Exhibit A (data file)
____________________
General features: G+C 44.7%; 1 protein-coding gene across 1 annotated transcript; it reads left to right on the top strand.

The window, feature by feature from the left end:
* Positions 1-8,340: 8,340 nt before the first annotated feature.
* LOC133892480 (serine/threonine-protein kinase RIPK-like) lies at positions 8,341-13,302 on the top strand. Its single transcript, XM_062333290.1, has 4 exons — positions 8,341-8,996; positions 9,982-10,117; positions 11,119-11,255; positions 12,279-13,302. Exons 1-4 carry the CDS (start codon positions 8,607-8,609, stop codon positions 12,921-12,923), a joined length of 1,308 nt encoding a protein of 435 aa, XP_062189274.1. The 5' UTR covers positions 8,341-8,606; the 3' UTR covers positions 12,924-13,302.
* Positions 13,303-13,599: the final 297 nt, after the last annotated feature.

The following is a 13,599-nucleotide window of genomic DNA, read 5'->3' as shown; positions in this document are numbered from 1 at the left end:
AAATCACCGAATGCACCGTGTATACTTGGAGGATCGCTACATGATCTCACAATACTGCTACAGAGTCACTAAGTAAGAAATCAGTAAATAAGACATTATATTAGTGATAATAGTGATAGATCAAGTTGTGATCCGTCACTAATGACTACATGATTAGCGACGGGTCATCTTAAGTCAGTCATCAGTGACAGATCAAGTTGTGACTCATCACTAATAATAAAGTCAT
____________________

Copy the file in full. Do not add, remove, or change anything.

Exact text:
General features: G+C 44.7%; 1 protein-coding gene across 1 annotated transcript; it reads left to right on the top strand.

The window, feature by feature from the left end:
* Positions 1-8,340: 8,340 nt before the first annotated feature.
* LOC133892480 (serine/threonine-protein kinase RIPK-like) lies at positions 8,341-13,302 on the top strand. Its single transcript, XM_062333290.1, has 4 exons — positions 8,341-8,996; positions 9,982-10,117; positions 11,119-11,255; positions 12,279-13,302. Exons 1-4 carry the CDS (start codon positions 8,607-8,609, stop codon positions 12,921-12,923), a joined length of 1,308 nt encoding a protein of 435 aa, XP_062189274.1. The 5' UTR covers positions 8,341-8,606; the 3' UTR covers positions 12,924-13,302.
* Positions 13,303-13,599: the final 297 nt, after the last annotated feature.

The following is a 13,599-nucleotide window of genomic DNA, read 5'->3' as shown; positions in this document are numbered from 1 at the left end:
AAATCACCGAATGCACCGTGTATACTTGGAGGATCGCTACATGATCTCACAATACTGCTACAGAGTCACTAAGTAAGAAATCAGTAAATAAGACATTATATTAGTGATAATAGTGATAGATCAAGTTGTGATCCGTCACTAATGACTACATGATTAGCGACGGGTCATCTTAAGTCAGTCATCAGTGACAGATCAAGTTGTGACTCATCACTAATAATAAAGTCAT